USCIS said the new proposed rule would fund the expansion of a pilot program the Biden administration launched in June that aims to shorten the review of asylum claims of migrants who recently crossed the southern border from the current years-long average to several months.

The Biden administration has said the rule will allow the U.S. to better manage the record migrant arrivals along the southern border, but its implementation has so far been very limited. In fiscal year 2022, Border Patrol agents along the Mexican border stopped migrants 2.2 million times, an all-time high.

USCIS said it needs to hire an additional 2,035 officers to expand the expedited asylum program, as well as to implement the Biden administration's lofty goal of resettling up to 125,000 refugees in fiscal year 2023.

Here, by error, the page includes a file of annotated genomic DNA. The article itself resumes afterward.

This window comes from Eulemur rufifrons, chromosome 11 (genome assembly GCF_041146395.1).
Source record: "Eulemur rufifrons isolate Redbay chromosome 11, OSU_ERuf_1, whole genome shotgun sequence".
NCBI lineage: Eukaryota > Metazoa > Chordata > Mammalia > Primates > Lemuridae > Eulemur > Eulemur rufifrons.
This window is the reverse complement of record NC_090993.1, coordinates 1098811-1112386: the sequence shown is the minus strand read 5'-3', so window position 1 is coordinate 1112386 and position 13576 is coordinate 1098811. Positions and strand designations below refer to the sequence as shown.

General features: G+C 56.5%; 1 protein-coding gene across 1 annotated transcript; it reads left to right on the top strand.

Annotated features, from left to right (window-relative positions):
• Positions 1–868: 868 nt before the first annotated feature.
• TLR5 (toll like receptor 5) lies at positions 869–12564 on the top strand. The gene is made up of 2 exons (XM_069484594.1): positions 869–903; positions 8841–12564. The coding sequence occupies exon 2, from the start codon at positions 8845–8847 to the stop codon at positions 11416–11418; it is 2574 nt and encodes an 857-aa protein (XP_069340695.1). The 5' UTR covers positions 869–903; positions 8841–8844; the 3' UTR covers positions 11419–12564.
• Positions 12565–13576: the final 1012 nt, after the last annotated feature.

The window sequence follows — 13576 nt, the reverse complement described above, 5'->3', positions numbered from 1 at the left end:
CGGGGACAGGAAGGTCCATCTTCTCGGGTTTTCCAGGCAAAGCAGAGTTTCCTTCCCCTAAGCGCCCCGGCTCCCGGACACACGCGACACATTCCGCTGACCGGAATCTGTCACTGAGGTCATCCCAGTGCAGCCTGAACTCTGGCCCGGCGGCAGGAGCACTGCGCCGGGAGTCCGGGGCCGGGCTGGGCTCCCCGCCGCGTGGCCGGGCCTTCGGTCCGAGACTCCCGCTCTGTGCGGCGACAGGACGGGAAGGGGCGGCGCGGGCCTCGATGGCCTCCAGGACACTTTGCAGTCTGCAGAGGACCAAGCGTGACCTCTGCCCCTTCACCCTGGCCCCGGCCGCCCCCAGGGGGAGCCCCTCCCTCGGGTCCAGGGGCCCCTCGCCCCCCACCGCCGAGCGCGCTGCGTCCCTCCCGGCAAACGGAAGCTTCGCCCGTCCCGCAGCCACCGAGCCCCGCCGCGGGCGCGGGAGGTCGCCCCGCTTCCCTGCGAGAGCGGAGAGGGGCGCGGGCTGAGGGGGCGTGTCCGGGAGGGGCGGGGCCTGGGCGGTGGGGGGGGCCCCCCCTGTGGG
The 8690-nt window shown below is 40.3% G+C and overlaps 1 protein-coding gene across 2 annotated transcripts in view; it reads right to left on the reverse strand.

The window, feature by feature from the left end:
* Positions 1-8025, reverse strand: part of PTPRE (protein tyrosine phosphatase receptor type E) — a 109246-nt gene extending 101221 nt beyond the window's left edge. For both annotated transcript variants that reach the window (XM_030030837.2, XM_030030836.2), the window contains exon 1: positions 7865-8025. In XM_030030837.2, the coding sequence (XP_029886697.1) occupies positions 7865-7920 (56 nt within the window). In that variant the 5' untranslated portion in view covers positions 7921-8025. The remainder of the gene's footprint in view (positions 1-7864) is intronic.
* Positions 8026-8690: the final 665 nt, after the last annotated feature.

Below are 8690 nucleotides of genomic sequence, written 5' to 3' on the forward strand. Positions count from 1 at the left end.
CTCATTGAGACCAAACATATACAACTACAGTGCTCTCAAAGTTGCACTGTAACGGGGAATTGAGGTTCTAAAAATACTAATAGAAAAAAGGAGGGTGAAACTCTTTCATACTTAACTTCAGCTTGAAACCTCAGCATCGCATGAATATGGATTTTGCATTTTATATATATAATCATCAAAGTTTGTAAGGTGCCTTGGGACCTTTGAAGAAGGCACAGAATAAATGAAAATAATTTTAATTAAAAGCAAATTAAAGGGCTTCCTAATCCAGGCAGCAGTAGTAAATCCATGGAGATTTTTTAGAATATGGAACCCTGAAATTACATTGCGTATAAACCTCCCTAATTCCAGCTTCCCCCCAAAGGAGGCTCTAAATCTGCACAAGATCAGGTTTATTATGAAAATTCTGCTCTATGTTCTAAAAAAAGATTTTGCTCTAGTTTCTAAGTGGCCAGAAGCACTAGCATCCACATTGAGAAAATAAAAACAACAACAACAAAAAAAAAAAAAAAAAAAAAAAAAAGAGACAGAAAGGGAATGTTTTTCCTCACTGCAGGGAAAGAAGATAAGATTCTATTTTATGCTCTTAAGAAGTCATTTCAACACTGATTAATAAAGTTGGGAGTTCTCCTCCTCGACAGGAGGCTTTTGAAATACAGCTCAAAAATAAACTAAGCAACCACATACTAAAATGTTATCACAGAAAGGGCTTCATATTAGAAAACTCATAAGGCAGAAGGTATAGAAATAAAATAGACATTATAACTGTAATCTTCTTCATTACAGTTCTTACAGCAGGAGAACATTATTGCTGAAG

Stephen Yale-Loehr, a Cornell University professor who studies the U.S. immigration system, said the proposed fee structure could face legal challenges from companies upset with the fee hikes for work-related immigration applications.

"The USCIS needs more money to help dig itself out of a massive backlog and to modernize its technology," Yale-Loehr said. "But it might not legally be able to force employers to pay for asylum-related costs. Employers might sue to block some of the new fee increases if they don't seem justified."